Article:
RJCC Resolution on Responding to Global Refugee Crisis

The world is experiencing its worst refugee crisis in history. As Jews, we have known the experience of both fleeing persecution and being “strangers in strange lands,” making us especially sensitive to the plight of today’s refugees. We also believe in our tradition’s instruction that “the stranger who sojourns with you shall be to you as the native among you, and you shall love him as yourself for you were strangers in the land of Egypt" (Lev. 19:33). This principle of welcoming the stranger is repeated 36 times in the Torah, more than any other commandment. Additionally, Judaism emphasizes the importance of loving kindness (chesed), hospitality (hachnasat orchim, and redeeming the captive (piddyon shevuyim). These values have long been reflected in the work of our congregations and URJ resolutions, including Refugees in Canada (1989)Refugees and Sanctuary (1985)Haitian Refugees (1978)Immigration for Stranded Russian Jews (1978) and many others. North American Jews have a particular understanding of these values as many of our ancestors were once refugees themselves, and their plight was met with varying levels of hospitality and welcome. 

The Canadian government has resettled over 45,000 Syrian refugees since November 2015 and accredited community organizations, such as churches, synagogues, and individual groups, to sponsor many of these refugees. Sponsors provide for the costs of refugees’ relocation and their subsequent integration into communities, including the funds needed to support a family for a year. Canada uses annual numeric targets, matched to its processing capacity, for this selection process, thereby eliminating multi-year waiting periods. To safeguard Canada and minimize risk, the refugee selection process applies state-of-the-art security methods.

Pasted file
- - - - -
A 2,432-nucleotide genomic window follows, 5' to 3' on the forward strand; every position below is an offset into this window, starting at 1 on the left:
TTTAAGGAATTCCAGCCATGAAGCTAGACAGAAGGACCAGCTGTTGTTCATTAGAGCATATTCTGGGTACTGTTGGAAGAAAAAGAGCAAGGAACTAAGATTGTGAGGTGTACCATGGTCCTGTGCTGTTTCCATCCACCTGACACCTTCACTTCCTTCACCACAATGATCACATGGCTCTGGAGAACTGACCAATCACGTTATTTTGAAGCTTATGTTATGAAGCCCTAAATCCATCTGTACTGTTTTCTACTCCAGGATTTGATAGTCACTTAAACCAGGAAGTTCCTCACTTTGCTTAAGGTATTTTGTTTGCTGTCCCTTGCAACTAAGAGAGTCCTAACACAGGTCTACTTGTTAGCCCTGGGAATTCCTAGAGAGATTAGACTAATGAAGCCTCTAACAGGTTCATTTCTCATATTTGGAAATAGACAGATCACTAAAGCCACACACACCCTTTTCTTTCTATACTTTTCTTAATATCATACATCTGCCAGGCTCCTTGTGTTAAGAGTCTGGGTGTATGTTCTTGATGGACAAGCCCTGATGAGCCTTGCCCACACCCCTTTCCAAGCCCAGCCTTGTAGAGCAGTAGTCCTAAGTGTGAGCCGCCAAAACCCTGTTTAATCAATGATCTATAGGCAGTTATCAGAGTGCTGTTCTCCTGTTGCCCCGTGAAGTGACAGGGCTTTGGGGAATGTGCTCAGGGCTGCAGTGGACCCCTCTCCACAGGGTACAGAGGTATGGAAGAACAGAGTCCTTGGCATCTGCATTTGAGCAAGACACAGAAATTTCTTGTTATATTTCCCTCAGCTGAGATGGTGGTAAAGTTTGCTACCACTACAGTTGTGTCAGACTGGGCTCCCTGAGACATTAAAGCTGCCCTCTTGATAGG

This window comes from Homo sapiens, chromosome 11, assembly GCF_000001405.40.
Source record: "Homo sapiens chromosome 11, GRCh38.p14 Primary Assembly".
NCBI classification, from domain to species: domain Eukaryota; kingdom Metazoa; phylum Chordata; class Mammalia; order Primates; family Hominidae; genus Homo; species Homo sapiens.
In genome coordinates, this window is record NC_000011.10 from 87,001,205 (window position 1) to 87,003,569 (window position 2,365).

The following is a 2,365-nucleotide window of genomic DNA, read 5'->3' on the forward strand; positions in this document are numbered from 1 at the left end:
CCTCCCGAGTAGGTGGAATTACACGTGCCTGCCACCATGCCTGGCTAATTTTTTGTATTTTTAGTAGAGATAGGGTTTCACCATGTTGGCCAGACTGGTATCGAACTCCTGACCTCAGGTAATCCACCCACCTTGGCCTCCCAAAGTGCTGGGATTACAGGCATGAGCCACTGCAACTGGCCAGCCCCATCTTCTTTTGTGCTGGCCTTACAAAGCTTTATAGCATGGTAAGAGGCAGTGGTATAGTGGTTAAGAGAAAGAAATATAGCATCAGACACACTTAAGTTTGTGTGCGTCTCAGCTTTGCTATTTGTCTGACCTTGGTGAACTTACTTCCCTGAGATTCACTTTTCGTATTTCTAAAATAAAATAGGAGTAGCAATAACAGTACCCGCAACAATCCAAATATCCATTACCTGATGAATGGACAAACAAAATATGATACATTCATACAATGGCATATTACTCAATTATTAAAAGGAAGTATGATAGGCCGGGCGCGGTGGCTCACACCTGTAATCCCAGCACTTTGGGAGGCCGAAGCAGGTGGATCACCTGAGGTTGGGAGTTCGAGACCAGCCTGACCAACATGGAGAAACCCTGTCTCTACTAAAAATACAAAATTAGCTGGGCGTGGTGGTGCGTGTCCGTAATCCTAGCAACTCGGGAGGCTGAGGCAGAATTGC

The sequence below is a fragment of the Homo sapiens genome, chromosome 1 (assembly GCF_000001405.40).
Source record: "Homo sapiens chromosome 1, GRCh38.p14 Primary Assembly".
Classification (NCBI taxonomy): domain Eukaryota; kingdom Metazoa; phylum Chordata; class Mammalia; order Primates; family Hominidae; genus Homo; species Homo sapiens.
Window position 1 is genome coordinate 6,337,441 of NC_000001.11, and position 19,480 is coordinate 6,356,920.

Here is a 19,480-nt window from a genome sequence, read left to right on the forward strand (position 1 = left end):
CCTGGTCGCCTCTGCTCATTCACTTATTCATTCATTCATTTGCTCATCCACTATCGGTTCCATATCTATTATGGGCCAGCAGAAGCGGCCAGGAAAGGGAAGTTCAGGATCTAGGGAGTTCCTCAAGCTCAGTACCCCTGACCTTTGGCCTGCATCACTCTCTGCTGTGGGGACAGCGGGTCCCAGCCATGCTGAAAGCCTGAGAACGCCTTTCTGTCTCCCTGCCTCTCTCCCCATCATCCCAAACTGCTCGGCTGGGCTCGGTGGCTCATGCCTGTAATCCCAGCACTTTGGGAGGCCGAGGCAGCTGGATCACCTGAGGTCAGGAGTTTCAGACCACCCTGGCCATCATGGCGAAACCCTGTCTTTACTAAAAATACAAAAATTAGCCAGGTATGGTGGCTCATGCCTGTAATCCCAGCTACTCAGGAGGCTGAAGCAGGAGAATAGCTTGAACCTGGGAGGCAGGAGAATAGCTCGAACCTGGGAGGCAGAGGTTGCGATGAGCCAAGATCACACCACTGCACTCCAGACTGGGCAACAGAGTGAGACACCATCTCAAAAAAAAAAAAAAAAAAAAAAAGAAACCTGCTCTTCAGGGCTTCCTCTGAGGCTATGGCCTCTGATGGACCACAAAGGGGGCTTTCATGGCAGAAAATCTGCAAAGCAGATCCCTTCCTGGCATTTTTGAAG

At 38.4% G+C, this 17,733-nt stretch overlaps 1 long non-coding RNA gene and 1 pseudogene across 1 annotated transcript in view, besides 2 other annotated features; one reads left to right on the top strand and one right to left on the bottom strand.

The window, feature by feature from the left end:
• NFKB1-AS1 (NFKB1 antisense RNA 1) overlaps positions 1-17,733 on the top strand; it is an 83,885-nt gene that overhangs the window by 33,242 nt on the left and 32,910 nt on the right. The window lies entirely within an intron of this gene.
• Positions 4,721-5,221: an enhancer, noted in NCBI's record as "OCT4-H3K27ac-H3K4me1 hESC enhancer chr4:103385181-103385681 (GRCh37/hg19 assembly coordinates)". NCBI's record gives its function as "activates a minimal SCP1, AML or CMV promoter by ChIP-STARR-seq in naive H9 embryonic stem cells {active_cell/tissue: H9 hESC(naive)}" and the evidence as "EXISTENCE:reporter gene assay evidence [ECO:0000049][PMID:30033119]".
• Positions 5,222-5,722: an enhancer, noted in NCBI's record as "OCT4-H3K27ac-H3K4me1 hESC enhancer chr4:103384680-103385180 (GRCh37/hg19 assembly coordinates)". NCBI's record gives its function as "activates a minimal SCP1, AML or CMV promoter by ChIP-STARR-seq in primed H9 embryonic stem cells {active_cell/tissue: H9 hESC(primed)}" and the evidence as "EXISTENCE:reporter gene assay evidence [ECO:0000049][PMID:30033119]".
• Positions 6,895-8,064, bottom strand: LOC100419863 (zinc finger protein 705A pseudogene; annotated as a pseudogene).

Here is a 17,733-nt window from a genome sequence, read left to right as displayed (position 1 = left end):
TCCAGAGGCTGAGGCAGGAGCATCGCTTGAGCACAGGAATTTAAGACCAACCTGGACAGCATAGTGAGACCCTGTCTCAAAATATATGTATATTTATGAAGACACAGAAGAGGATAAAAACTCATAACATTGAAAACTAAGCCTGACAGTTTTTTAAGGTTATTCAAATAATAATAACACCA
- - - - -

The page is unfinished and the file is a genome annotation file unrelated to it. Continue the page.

Between 2015 and 2017, twelve Reform congregations across Canada raised nearly $500,000 to sponsor 60 refugees across 17 families. Some temples partnered with churches, mosques, and other Jewish congregations and institutions to raise the necessary funds for sponsorship. (Unfortunately, the Canadian government has capped private sponsorships at 1,000 refugees for 2017.) Although this refugee crisis will not be solved by Canada alone, there is an important role for our congregations to play. 

The Reform Jewish Community of Canada resolves to: 

  1. Address the current global refugee crisis as one of historic significance and urgency. 

  2. Recognize that while all refugees should be given an opportunity to reach safe haven and build a better life there are some groups that are in more immediate danger than others, and we need to advocate at the highest levels of our national governments to protect the most vulnerable refugees. 

  3. Recognize the vital role that Canada and the U.S. can play in addressing the global refugee process by welcoming refugees and supporting the work of other nations seeking to address the causes and effects of the global refugee crisis. 

  4. Support the resettlement efforts of the North American congregations by advocating at the local, state, provincial, and federal levels for U.S. and Canadian officials to raise quota caps and strengthen the infrastructure essential for successful refugee resettlement.

  5. Encourage congregations to increase their individual activities in support of refugees by making use of the resources within their communities and also those available through the Religious Action Centre and the RJCC National Social Action Committee including:

  • A list of accredited agencies with which congregations can partner on advocacy and resettlement efforts.

  • Educational materials on the scale and urgency of the plight of refugees as well as the Jewish texts, tradition, and history that inform our commitment to this work.

  • Advocacy materials to assist congregations in making the case to their elected officials.

   6. Support the continued collaboration of U.S. and Canadian congregations on refugee sponsorship efforts, building on the unique cross-border relationship that has developed between congregations in the U.S. and Canada. 

Learn about the RJCC resolution on First Nations. 

Learn about our Canadian Brit Olam.